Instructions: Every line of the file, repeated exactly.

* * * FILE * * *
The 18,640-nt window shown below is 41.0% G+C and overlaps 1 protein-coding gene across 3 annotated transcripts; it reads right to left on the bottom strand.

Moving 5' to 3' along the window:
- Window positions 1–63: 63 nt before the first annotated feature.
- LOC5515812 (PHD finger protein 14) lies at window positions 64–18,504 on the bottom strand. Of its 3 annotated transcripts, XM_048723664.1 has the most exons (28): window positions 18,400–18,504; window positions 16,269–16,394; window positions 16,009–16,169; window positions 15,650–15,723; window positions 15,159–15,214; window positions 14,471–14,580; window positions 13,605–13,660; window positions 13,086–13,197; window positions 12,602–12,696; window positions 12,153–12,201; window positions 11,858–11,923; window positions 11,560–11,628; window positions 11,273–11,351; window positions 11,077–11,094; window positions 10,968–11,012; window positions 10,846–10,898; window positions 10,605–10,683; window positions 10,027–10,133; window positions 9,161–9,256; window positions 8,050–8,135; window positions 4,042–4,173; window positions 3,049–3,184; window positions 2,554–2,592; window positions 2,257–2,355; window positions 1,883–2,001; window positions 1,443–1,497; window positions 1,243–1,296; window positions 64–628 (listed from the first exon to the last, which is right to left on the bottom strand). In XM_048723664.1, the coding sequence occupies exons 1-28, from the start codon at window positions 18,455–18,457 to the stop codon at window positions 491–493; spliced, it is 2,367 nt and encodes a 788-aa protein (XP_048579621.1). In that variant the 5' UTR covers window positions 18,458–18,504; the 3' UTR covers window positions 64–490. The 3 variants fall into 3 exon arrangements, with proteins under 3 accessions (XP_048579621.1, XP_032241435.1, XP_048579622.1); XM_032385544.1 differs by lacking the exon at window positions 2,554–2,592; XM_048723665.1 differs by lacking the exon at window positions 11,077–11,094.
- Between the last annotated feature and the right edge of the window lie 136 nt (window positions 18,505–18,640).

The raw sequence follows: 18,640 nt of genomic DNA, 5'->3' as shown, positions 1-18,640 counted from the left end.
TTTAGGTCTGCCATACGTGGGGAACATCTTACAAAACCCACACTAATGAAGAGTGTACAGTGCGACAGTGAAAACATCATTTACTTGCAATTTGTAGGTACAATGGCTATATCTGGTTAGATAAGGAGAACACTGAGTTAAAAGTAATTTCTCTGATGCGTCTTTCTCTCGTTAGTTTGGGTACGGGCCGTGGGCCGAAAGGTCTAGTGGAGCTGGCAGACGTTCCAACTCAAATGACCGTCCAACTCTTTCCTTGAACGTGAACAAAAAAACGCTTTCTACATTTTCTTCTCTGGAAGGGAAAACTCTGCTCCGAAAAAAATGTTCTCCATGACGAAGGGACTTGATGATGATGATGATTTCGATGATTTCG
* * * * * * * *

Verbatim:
The 18,640-nt window shown below is 41.0% G+C and overlaps 1 protein-coding gene across 3 annotated transcripts; it reads right to left on the bottom strand.

Moving 5' to 3' along the window:
- Window positions 1–63: 63 nt before the first annotated feature.
- LOC5515812 (PHD finger protein 14) lies at window positions 64–18,504 on the bottom strand. Of its 3 annotated transcripts, XM_048723664.1 has the most exons (28): window positions 18,400–18,504; window positions 16,269–16,394; window positions 16,009–16,169; window positions 15,650–15,723; window positions 15,159–15,214; window positions 14,471–14,580; window positions 13,605–13,660; window positions 13,086–13,197; window positions 12,602–12,696; window positions 12,153–12,201; window positions 11,858–11,923; window positions 11,560–11,628; window positions 11,273–11,351; window positions 11,077–11,094; window positions 10,968–11,012; window positions 10,846–10,898; window positions 10,605–10,683; window positions 10,027–10,133; window positions 9,161–9,256; window positions 8,050–8,135; window positions 4,042–4,173; window positions 3,049–3,184; window positions 2,554–2,592; window positions 2,257–2,355; window positions 1,883–2,001; window positions 1,443–1,497; window positions 1,243–1,296; window positions 64–628 (listed from the first exon to the last, which is right to left on the bottom strand). In XM_048723664.1, the coding sequence occupies exons 1-28, from the start codon at window positions 18,455–18,457 to the stop codon at window positions 491–493; spliced, it is 2,367 nt and encodes a 788-aa protein (XP_048579621.1). In that variant the 5' UTR covers window positions 18,458–18,504; the 3' UTR covers window positions 64–490. The 3 variants fall into 3 exon arrangements, with proteins under 3 accessions (XP_048579621.1, XP_032241435.1, XP_048579622.1); XM_032385544.1 differs by lacking the exon at window positions 2,554–2,592; XM_048723665.1 differs by lacking the exon at window positions 11,077–11,094.
- Between the last annotated feature and the right edge of the window lie 136 nt (window positions 18,505–18,640).

The raw sequence follows: 18,640 nt of genomic DNA, 5'->3' as shown, positions 1-18,640 counted from the left end.
TTTAGGTCTGCCATACGTGGGGAACATCTTACAAAACCCACACTAATGAAGAGTGTACAGTGCGACAGTGAAAACATCATTTACTTGCAATTTGTAGGTACAATGGCTATATCTGGTTAGATAAGGAGAACACTGAGTTAAAAGTAATTTCTCTGATGCGTCTTTCTCTCGTTAGTTTGGGTACGGGCCGTGGGCCGAAAGGTCTAGTGGAGCTGGCAGACGTTCCAACTCAAATGACCGTCCAACTCTTTCCTTGAACGTGAACAAAAAAACGCTTTCTACATTTTCTTCTCTGGAAGGGAAAACTCTGCTCCGAAAAAAATGTTCTCCATGACGAAGGGACTTGATGATGATGATGATTTCGATGATTTCG